Rape allegations made by a 13-year-old Russian-German girl that sparked condemnation from Moscow over a purported cover-up were fabricated, a spokesman for the state prosecution service in Berlin said Friday.
The girl, who disappeared for 30 hours on January 11-12, claimed that she was abducted and raped by a group of Arab migrants, prompting Russian Foreign Minister Sergei Lavrov to demand further details from Germany amid widely spread allegations of police inaction.
Using reconstructed data from the girl's mobile phone, however, investigators were able to confirm that she spent the night in question at a friend's house.
The 19-year-old man admitted that the girl had been with him that night. Some of her belongings were found in his flat, but there was no evidence of foul play, the spokesman said.
No charges were lodged against the man, who is now acting as a witness in the ongoing investigation, the spokesman said.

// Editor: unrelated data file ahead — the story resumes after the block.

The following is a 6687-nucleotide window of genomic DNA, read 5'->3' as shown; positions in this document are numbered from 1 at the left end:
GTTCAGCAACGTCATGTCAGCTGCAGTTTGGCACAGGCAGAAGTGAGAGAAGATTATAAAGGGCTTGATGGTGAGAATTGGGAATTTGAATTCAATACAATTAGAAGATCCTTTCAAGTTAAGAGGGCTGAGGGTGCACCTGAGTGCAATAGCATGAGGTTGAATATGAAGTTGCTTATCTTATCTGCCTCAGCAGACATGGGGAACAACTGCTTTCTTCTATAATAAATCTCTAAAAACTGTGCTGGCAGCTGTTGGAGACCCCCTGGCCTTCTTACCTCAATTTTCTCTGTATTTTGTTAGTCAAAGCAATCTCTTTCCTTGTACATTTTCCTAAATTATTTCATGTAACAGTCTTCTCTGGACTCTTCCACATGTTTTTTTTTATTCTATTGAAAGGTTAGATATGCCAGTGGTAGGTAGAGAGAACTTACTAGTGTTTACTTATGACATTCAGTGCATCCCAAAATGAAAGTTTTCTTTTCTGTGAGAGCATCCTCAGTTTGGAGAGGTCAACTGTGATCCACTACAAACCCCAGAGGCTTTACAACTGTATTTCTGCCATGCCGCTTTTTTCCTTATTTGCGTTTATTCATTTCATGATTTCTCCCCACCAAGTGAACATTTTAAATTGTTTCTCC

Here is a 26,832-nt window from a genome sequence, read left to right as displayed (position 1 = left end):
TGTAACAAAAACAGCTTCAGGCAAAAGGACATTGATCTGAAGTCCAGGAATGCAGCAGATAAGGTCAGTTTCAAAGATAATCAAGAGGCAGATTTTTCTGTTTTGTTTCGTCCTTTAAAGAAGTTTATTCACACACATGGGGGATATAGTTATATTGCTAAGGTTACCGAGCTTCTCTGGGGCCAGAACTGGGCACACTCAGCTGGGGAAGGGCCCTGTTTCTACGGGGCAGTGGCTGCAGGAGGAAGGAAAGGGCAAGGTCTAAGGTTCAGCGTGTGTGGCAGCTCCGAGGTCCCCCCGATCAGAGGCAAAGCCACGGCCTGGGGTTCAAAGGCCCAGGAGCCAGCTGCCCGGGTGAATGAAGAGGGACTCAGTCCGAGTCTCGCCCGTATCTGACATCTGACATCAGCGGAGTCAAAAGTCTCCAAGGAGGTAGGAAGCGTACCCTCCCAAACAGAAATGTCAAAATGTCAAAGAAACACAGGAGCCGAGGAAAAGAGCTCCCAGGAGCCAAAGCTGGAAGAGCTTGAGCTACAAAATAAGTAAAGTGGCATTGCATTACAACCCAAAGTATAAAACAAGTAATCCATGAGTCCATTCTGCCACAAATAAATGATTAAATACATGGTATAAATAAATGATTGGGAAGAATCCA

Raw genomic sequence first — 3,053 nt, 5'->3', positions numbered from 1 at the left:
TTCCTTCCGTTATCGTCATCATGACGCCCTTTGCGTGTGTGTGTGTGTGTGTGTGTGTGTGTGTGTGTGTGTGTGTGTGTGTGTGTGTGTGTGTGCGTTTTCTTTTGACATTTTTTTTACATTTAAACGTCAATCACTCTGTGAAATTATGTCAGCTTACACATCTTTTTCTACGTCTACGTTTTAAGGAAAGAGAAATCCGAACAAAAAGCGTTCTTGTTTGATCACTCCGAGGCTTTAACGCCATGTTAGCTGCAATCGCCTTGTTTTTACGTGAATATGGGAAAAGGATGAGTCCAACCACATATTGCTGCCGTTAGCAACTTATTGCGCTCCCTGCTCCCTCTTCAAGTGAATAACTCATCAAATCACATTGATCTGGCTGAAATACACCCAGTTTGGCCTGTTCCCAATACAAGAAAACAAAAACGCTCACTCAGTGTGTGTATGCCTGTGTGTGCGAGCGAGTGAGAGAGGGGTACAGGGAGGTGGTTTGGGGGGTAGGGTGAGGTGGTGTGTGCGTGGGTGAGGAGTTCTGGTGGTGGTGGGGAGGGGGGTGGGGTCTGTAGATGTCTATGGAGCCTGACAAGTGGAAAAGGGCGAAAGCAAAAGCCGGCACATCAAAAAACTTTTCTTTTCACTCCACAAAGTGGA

The German government previously warned Moscow not to politicize the case, following a storm of allegations across social media, in Russian-language media and at public rallies organized by the Russian community in Berlin.
Russia's Foreign Ministry said Friday that confusion over the case at a national level could have been avoided if the Germany had promptly disclosed the case's details to Russian authorities.
"I would like to say that the situation has been very complicated since the very beginning," Foreign Ministry spokeswoman Maria Zakharova said, according to Russian state news agency TASS.
"However, it became confusing because neither we nor German citizens and family members heard clear comments from representatives of the relevant law enforcement agencies in Germany," Zakharova said.
"We learned about this situation not from our German colleagues, but thanks to the media," she said, adding that the Russian and German foreign ministers planned to discuss the matter by telephone on Friday.
Russian state television's most watched network, Channel One, broke the story of the alleged rape during prime time on January 16 with a report by Berlin correspondent Ivan Blagoy.
Days later a German lawyer, Martin Luithle, told German broadcaster Deutsche Welle that the report might have been based on false information and, if so, was a violation of German law and a possible incitement of racial hatred.
Deutsche Welle quoted the lawyer as saying that the Russian correspondent could face up to five years in prison if he fabricated the story.